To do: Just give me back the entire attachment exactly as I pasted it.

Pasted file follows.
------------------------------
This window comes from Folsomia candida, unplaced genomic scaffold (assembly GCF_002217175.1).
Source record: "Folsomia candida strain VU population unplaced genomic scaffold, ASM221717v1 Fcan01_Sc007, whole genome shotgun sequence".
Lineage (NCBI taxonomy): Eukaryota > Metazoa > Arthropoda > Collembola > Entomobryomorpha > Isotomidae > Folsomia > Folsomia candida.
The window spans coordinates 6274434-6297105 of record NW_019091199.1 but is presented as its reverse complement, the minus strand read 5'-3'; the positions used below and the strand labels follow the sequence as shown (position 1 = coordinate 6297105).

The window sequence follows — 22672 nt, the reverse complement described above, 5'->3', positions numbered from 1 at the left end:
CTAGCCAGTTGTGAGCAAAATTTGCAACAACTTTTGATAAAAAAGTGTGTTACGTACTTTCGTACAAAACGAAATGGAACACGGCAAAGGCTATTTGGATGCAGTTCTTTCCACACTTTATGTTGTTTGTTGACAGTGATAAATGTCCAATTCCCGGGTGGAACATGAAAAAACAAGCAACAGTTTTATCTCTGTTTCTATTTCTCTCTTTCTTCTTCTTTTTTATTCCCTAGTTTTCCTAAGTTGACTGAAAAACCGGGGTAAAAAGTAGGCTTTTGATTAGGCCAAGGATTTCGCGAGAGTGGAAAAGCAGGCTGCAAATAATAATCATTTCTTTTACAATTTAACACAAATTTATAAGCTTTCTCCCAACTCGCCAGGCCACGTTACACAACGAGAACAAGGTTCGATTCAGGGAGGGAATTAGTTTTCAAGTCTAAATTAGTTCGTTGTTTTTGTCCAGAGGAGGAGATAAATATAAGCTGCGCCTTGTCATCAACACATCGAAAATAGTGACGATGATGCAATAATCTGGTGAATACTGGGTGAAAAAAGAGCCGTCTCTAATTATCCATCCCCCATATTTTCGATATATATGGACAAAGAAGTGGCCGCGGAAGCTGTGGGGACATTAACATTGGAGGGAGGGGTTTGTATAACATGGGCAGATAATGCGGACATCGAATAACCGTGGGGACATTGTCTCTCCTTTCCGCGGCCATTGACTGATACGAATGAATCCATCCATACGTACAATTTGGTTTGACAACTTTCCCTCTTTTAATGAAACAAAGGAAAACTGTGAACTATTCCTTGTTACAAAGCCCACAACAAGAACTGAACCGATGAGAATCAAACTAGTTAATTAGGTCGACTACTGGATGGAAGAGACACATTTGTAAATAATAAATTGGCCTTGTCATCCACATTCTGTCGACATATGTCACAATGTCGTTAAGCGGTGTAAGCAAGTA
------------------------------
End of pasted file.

This window comes from Folsomia candida, unplaced genomic scaffold (assembly GCF_002217175.1).
Source record: "Folsomia candida strain VU population unplaced genomic scaffold, ASM221717v1 Fcan01_Sc007, whole genome shotgun sequence".
Lineage (NCBI taxonomy): Eukaryota > Metazoa > Arthropoda > Collembola > Entomobryomorpha > Isotomidae > Folsomia > Folsomia candida.
The window spans coordinates 6274434-6297105 of record NW_019091199.1 but is presented as its reverse complement, the minus strand read 5'-3'; the positions used below and the strand labels follow the sequence as shown (position 1 = coordinate 6297105).

The window sequence follows — 22672 nt, the reverse complement described above, 5'->3', positions numbered from 1 at the left end:
CTAGCCAGTTGTGAGCAAAATTTGCAACAACTTTTGATAAAAAAGTGTGTTACGTACTTTCGTACAAAACGAAATGGAACACGGCAAAGGCTATTTGGATGCAGTTCTTTCCACACTTTATGTTGTTTGTTGACAGTGATAAATGTCCAATTCCCGGGTGGAACATGAAAAAACAAGCAACAGTTTTATCTCTGTTTCTATTTCTCTCTTTCTTCTTCTTTTTTATTCCCTAGTTTTCCTAAGTTGACTGAAAAACCGGGGTAAAAAGTAGGCTTTTGATTAGGCCAAGGATTTCGCGAGAGTGGAAAAGCAGGCTGCAAATAATAATCATTTCTTTTACAATTTAACACAAATTTATAAGCTTTCTCCCAACTCGCCAGGCCACGTTACACAACGAGAACAAGGTTCGATTCAGGGAGGGAATTAGTTTTCAAGTCTAAATTAGTTCGTTGTTTTTGTCCAGAGGAGGAGATAAATATAAGCTGCGCCTTGTCATCAACACATCGAAAATAGTGACGATGATGCAATAATCTGGTGAATACTGGGTGAAAAAAGAGCCGTCTCTAATTATCCATCCCCCATATTTTCGATATATATGGACAAAGAAGTGGCCGCGGAAGCTGTGGGGACATTAACATTGGAGGGAGGGGTTTGTATAACATGGGCAGATAATGCGGACATCGAATAACCGTGGGGACATTGTCTCTCCTTTCCGCGGCCATTGACTGATACGAATGAATCCATCCATACGTACAATTTGGTTTGACAACTTTCCCTCTTTTAATGAAACAAAGGAAAACTGTGAACTATTCCTTGTTACAAAGCCCACAACAAGAACTGAACCGATGAGAATCAAACTAGTTAATTAGGTCGACTACTGGATGGAAGAGACACATTTGTAAATAATAAATTGGCCTTGTCATCCACATTCTGTCGACATATGTCACAATGTCGTTAAGCGGTGTAAGCAAGTA